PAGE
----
Camillus de Lellis was born on May 25, 1550 at Bocchiavico, Abruzzi, in Naples, Italy. He was the son of army captain Giovanni de Lellis and his nearly sixty year old wife, Camilla Compelli de Laureto. Prior to her son's birth, Camilla had a dream of her son with a cross on his chest leading other men also bearing this cross. At this time the cross signified those who were condemned to death by hanging. The mother feared that her son would become the leader of a gang of criminals.
The mother died when Camillus was only thirteen, not living to see her son's reckless youth. The young man followed his father into the army where he received a leg wound that would torment him the rest of his life. His free time was mostly spent in gambling due to which he nearly fell into poverty.
His circumstances forced Camillus to take a job doing construction for the Capuchin friars. These holy men converted Camillus who, at the age of 25, "resolved to reform his life and dedicate himself to the service of God." He "entered the Capuchin novitiate three times" but, each time, a recurrence of his leg injury forced him to leave.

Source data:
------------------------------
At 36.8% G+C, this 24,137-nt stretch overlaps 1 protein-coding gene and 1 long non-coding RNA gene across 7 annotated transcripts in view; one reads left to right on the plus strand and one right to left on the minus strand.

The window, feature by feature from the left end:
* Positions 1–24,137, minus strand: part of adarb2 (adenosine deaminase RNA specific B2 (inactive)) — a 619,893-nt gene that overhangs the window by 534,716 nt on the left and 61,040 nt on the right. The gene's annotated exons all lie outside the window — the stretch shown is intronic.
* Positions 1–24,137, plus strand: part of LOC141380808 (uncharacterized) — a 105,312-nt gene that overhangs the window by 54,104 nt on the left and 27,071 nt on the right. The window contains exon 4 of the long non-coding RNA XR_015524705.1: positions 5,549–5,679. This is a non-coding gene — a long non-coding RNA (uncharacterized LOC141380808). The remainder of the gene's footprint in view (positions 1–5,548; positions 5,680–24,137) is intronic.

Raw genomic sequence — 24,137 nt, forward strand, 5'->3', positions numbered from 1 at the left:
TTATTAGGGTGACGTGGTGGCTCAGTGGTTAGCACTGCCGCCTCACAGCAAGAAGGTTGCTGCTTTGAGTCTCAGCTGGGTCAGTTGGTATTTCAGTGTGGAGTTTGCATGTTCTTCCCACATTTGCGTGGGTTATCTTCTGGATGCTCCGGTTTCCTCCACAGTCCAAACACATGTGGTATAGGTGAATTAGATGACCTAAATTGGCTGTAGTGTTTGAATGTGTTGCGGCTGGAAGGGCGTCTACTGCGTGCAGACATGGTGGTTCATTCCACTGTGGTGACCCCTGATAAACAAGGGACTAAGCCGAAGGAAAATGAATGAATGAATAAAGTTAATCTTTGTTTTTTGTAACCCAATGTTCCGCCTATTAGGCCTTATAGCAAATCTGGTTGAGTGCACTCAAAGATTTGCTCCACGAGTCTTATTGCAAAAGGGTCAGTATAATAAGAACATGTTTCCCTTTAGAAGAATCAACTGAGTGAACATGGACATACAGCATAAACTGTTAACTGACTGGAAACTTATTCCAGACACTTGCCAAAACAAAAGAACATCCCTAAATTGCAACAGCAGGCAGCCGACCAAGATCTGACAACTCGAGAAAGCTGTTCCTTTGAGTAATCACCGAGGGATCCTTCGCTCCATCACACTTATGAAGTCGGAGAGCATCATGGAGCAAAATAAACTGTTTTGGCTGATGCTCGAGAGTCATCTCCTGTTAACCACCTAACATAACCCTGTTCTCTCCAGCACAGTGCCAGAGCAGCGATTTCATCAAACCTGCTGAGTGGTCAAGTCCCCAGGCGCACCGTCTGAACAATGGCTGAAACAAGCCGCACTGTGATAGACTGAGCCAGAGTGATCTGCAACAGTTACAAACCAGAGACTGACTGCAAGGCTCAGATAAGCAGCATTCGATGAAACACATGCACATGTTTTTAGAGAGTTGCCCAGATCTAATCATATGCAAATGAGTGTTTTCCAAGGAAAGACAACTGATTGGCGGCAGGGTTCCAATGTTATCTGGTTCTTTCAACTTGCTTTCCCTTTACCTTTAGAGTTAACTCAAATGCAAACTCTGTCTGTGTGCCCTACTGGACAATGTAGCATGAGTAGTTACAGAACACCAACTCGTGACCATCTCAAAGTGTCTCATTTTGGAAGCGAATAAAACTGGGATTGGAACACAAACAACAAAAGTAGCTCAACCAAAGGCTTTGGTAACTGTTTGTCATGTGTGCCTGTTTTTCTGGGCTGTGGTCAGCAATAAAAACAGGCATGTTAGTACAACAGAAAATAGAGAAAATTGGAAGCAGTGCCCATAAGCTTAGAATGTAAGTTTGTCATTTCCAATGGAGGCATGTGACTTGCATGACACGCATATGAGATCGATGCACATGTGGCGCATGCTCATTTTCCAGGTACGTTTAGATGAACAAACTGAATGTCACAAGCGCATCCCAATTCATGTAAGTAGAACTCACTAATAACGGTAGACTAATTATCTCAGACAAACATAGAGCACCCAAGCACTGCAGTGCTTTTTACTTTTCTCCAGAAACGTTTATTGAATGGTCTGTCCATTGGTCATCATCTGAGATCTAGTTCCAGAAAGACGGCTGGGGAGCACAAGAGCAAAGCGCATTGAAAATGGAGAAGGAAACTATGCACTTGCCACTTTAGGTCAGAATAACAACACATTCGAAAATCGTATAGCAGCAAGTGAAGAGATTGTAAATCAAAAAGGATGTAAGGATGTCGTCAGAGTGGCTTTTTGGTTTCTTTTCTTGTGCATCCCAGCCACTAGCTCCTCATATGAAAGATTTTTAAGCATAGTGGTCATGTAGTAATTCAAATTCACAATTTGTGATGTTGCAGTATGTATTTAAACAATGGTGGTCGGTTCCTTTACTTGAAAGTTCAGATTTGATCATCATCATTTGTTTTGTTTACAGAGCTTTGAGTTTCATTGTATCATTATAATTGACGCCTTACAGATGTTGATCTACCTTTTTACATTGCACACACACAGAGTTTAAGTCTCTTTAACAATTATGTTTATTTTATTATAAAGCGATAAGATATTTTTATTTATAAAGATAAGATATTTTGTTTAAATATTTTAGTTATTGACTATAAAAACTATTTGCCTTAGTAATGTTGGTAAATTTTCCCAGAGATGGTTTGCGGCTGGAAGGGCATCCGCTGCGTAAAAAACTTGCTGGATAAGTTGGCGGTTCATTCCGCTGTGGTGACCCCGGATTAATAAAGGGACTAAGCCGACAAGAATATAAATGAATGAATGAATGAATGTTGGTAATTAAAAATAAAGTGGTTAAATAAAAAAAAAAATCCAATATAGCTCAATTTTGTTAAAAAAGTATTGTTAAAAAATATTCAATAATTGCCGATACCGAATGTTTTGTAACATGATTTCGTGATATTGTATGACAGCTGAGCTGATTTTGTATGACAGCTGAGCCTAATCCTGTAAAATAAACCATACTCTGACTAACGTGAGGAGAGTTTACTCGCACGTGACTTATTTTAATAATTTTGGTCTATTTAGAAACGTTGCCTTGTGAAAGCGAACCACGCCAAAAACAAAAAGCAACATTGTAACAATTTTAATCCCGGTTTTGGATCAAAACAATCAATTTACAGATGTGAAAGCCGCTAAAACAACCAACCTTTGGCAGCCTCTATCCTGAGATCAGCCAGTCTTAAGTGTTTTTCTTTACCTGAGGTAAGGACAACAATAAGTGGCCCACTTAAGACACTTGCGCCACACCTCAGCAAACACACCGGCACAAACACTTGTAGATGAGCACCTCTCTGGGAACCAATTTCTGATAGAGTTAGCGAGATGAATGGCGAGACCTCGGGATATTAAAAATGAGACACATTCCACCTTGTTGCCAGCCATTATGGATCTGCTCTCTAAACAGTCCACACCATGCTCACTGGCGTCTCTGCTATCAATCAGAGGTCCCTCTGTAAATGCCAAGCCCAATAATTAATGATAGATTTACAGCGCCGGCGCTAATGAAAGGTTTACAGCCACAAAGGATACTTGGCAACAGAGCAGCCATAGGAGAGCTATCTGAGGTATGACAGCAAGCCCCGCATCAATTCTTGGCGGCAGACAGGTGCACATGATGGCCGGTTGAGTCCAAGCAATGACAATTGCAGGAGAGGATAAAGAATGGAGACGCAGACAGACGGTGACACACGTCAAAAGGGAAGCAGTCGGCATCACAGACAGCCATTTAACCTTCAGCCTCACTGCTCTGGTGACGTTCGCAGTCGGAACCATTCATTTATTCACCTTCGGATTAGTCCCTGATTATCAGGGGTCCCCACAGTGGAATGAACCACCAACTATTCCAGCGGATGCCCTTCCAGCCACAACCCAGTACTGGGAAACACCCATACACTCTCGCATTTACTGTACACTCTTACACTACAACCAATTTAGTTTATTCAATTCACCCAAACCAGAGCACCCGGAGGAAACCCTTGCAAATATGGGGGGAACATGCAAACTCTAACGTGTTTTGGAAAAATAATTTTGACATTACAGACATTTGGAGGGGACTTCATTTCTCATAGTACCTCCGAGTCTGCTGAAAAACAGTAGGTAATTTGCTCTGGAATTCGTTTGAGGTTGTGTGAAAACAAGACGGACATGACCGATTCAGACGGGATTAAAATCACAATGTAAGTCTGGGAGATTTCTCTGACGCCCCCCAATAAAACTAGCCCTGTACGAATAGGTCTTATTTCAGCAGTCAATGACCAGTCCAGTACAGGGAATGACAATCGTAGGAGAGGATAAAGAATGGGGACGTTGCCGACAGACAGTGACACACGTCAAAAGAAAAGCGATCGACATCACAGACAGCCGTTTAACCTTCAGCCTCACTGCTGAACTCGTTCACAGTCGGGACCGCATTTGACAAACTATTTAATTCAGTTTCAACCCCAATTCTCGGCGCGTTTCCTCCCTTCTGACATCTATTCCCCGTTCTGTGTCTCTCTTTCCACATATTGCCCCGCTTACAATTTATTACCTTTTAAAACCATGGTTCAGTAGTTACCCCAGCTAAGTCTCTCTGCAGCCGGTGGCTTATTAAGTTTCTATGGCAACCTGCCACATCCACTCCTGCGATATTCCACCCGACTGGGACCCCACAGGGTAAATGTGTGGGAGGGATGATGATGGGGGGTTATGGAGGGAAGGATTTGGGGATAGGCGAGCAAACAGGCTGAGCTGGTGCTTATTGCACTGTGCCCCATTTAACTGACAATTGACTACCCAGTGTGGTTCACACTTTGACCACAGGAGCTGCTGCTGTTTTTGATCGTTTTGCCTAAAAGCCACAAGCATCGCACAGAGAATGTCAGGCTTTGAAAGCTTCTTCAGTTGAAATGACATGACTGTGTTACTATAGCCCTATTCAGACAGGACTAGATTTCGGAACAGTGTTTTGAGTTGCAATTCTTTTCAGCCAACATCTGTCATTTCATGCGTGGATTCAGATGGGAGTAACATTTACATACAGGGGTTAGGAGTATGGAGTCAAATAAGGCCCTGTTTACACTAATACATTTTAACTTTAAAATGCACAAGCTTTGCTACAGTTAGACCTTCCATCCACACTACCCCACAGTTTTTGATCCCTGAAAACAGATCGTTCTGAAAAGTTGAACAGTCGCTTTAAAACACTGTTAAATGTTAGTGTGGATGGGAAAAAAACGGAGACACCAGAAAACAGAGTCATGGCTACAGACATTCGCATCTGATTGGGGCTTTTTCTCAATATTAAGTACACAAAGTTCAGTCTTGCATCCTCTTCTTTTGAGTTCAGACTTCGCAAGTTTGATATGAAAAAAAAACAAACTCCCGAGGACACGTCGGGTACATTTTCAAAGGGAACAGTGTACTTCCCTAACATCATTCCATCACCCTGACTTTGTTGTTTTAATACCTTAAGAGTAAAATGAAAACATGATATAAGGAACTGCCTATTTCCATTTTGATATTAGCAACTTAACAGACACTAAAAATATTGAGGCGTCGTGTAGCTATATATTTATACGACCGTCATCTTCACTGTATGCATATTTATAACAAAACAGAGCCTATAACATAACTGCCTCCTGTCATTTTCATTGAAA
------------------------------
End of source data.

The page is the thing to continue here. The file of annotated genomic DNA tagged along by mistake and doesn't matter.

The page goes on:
In search of better medical care Camillus departed for Rome where he met St. Philip Neri who became his confessor.
Camillus founded the Congregation of the Servants of the Sick which began as a small "group of good men willing to dedicate themselves to the sick." He led a veritable army of these Servants in fighting the plague and other epidemics sweeping Rome. All the Servants had a red cross emblazoned on the front of their black cassocks, thereby fulfilling the mother's dream.
Camillus studied for the priesthood and was ordained at the age of 24.
After a lifetime spent in service of the sick, Camillus himself fell ill and died on July 14, 1614 in Genoa, Italy of natural causes. He was canonized on June 29, 1746 by Pope Benedict XIV. Camillus de Lellis is the patron saint: against bodily ills; against illness; against sickness; of hospitals; of hospital workers; of nurses; and of sick people.